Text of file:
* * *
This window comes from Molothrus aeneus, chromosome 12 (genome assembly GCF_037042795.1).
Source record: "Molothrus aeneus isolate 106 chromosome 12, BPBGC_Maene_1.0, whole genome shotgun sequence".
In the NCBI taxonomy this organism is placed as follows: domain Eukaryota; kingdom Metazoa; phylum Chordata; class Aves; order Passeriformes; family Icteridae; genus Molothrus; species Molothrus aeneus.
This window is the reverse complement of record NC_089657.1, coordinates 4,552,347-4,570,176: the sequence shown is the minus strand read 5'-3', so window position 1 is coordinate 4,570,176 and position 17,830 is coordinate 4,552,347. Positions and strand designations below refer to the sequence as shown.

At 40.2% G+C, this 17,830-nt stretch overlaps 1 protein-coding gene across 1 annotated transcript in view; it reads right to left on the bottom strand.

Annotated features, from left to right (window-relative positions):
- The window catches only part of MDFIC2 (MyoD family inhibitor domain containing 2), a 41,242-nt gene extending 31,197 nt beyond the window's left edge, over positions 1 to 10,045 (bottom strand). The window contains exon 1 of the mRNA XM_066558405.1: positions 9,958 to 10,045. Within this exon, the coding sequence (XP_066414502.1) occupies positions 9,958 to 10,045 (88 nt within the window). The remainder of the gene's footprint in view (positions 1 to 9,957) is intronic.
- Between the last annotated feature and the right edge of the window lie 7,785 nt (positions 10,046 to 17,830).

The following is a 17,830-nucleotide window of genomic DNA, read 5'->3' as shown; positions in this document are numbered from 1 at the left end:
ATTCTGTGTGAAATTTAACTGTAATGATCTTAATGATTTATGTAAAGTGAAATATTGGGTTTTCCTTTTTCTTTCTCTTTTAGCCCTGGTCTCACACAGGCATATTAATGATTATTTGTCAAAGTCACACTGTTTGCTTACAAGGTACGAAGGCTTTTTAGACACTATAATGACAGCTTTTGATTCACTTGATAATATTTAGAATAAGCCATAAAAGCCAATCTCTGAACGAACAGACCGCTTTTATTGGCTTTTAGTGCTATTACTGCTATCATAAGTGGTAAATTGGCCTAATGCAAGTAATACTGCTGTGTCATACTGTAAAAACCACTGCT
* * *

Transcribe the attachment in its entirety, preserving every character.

This window comes from Molothrus aeneus, chromosome 12 (genome assembly GCF_037042795.1).
Source record: "Molothrus aeneus isolate 106 chromosome 12, BPBGC_Maene_1.0, whole genome shotgun sequence".
In the NCBI taxonomy this organism is placed as follows: domain Eukaryota; kingdom Metazoa; phylum Chordata; class Aves; order Passeriformes; family Icteridae; genus Molothrus; species Molothrus aeneus.
This window is the reverse complement of record NC_089657.1, coordinates 4,552,347-4,570,176: the sequence shown is the minus strand read 5'-3', so window position 1 is coordinate 4,570,176 and position 17,830 is coordinate 4,552,347. Positions and strand designations below refer to the sequence as shown.

At 40.2% G+C, this 17,830-nt stretch overlaps 1 protein-coding gene across 1 annotated transcript in view; it reads right to left on the bottom strand.

Annotated features, from left to right (window-relative positions):
- The window catches only part of MDFIC2 (MyoD family inhibitor domain containing 2), a 41,242-nt gene extending 31,197 nt beyond the window's left edge, over positions 1 to 10,045 (bottom strand). The window contains exon 1 of the mRNA XM_066558405.1: positions 9,958 to 10,045. Within this exon, the coding sequence (XP_066414502.1) occupies positions 9,958 to 10,045 (88 nt within the window). The remainder of the gene's footprint in view (positions 1 to 9,957) is intronic.
- Between the last annotated feature and the right edge of the window lie 7,785 nt (positions 10,046 to 17,830).

The following is a 17,830-nucleotide window of genomic DNA, read 5'->3' as shown; positions in this document are numbered from 1 at the left end:
ATTCTGTGTGAAATTTAACTGTAATGATCTTAATGATTTATGTAAAGTGAAATATTGGGTTTTCCTTTTTCTTTCTCTTTTAGCCCTGGTCTCACACAGGCATATTAATGATTATTTGTCAAAGTCACACTGTTTGCTTACAAGGTACGAAGGCTTTTTAGACACTATAATGACAGCTTTTGATTCACTTGATAATATTTAGAATAAGCCATAAAAGCCAATCTCTGAACGAACAGACCGCTTTTATTGGCTTTTAGTGCTATTACTGCTATCATAAGTGGTAAATTGGCCTAATGCAAGTAATACTGCTGTGTCATACTGTAAAAACCACTGCT